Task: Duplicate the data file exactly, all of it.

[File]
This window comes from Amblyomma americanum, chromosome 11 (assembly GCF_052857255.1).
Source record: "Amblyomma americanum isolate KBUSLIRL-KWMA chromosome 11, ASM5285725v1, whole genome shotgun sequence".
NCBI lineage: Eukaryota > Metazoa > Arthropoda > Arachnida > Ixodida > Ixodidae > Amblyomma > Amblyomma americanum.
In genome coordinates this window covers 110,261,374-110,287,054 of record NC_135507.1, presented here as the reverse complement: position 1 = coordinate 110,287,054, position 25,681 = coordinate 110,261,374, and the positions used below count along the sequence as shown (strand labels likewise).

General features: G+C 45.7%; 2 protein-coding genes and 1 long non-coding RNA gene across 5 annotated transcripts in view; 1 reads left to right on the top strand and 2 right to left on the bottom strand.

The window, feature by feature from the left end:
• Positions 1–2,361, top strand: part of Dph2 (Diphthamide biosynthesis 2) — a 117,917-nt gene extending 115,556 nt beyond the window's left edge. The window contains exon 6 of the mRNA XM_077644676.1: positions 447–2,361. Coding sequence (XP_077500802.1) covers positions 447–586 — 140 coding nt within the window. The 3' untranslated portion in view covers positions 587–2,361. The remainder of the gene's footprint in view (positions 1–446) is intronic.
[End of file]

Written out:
This window comes from Amblyomma americanum, chromosome 11 (assembly GCF_052857255.1).
Source record: "Amblyomma americanum isolate KBUSLIRL-KWMA chromosome 11, ASM5285725v1, whole genome shotgun sequence".
NCBI lineage: Eukaryota > Metazoa > Arthropoda > Arachnida > Ixodida > Ixodidae > Amblyomma > Amblyomma americanum.
In genome coordinates this window covers 110,261,374-110,287,054 of record NC_135507.1, presented here as the reverse complement: position 1 = coordinate 110,287,054, position 25,681 = coordinate 110,261,374, and the positions used below count along the sequence as shown (strand labels likewise).

General features: G+C 45.7%; 2 protein-coding genes and 1 long non-coding RNA gene across 5 annotated transcripts in view; 1 reads left to right on the top strand and 2 right to left on the bottom strand.

The window, feature by feature from the left end:
• Positions 1–2,361, top strand: part of Dph2 (Diphthamide biosynthesis 2) — a 117,917-nt gene extending 115,556 nt beyond the window's left edge. The window contains exon 6 of the mRNA XM_077644676.1: positions 447–2,361. Coding sequence (XP_077500802.1) covers positions 447–586 — 140 coding nt within the window. The 3' untranslated portion in view covers positions 587–2,361. The remainder of the gene's footprint in view (positions 1–446) is intronic.